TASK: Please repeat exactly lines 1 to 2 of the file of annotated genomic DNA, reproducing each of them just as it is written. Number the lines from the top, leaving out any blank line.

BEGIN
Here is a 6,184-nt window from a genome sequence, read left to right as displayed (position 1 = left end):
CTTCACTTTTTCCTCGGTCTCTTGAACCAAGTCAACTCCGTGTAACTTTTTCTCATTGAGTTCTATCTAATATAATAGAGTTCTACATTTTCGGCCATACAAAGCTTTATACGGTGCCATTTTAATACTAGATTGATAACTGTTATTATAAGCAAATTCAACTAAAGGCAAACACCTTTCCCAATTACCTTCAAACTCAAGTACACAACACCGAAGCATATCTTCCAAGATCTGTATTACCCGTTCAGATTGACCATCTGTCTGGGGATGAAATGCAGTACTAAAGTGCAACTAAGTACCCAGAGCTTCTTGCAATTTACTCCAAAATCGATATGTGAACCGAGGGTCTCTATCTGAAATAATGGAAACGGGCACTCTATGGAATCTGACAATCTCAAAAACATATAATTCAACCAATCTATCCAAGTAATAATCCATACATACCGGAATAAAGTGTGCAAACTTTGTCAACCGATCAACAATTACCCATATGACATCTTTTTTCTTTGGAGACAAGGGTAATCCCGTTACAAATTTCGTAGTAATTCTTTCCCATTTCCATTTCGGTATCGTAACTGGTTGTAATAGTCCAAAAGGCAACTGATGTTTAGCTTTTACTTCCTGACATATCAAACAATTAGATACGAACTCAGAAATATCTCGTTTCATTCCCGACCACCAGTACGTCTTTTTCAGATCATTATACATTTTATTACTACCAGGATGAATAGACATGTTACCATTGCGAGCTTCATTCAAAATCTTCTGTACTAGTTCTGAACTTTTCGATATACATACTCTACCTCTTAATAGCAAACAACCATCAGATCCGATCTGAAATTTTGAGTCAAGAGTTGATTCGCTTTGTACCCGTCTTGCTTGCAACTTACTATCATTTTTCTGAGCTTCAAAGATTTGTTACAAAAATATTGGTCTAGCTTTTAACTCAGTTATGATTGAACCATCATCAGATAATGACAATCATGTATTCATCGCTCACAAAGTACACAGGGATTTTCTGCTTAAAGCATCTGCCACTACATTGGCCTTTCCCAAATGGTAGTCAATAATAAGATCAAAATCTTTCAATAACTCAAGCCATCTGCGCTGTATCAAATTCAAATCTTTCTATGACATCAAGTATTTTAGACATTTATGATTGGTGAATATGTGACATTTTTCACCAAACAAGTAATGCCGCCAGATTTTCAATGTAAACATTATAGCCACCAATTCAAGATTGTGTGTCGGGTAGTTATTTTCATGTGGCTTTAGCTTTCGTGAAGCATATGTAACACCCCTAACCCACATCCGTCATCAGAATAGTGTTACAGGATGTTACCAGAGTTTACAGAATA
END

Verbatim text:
Here is a 6,184-nt window from a genome sequence, read left to right as displayed (position 1 = left end):
CTTCACTTTTTCCTCGGTCTCTTGAACCAAGTCAACTCCGTGTAACTTTTTCTCATTGAGTTCTATCTAATATAATAGAGTTCTACATTTTCGGCCATACAAAGCTTTATACGGTGCCATTTTAATACTAGATTGATAACTGTTATTATAAGCAAATTCAACTAAAGGCAAACACCTTTCCCAATTACCTTCAAACTCAAGTACACAACACCGAAGCATATCTTCCAAGATCTGTATTACCCGTTCAGATTGACCATCTGTCTGGGGATGAAATGCAGTACTAAAGTGCAACTAAGTACCCAGAGCTTCTTGCAATTTACTCCAAAATCGATATGTGAACCGAGGGTCTCTATCTGAAATAATGGAAACGGGCACTCTATGGAATCTGACAATCTCAAAAACATATAATTCAACCAATCTATCCAAGTAATAATCCATACATACCGGAATAAAGTGTGCAAACTTTGTCAACCGATCAACAATTACCCATATGACATCTTTTTTCTTTGGAGACAAGGGTAATCCCGTTACAAATTTCGTAGTAATTCTTTCCCATTTCCATTTCGGTATCGTAACTGGTTGTAATAGTCCAAAAGGCAACTGATGTTTAGCTTTTACTTCCTGACATATCAAACAATTAGATACGAACTCAGAAATATCTCGTTTCATTCCCGACCACCAGTACGTCTTTTTCAGATCATTATACATTTTATTACTACCAGGATGAATAGACATGTTACCATTGCGAGCTTCATTCAAAATCTTCTGTACTAGTTCTGAACTTTTCGATATACATACTCTACCTCTTAATAGCAAACAACCATCAGATCCGATCTGAAATTTTGAGTCAAGAGTTGATTCGCTTTGTACCCGTCTTGCTTGCAACTTACTATCATTTTTCTGAGCTTCAAAGATTTGTTACAAAAATATTGGTCTAGCTTTTAACTCAGTTATGATTGAACCATCATCAGATAATGACAATCATGTATTCATCGCTCACAAAGTACACAGGGATTTTCTGCTTAAAGCATCTGCCACTACATTGGCCTTTCCCAAATGGTAGTCAATAATAAGATCAAAATCTTTCAATAACTCAAGCCATCTGCGCTGTATCAAATTCAAATCTTTCTATGACATCAAGTATTTTAGACATTTATGATTGGTGAATATGTGACATTTTTCACCAAACAAGTAATGCCGCCAGATTTTCAATGTAAACATTATAGCCACCAATTCAAGATTGTGTGTCGGGTAGTTATTTTCATGTGGCTTTAGCTTTCGTGAAGCATATGTAACACCCCTAACCCACATCCGTCATCAGAATAGTGTTACAGGATGTTACCAGAGTTTACAGAATA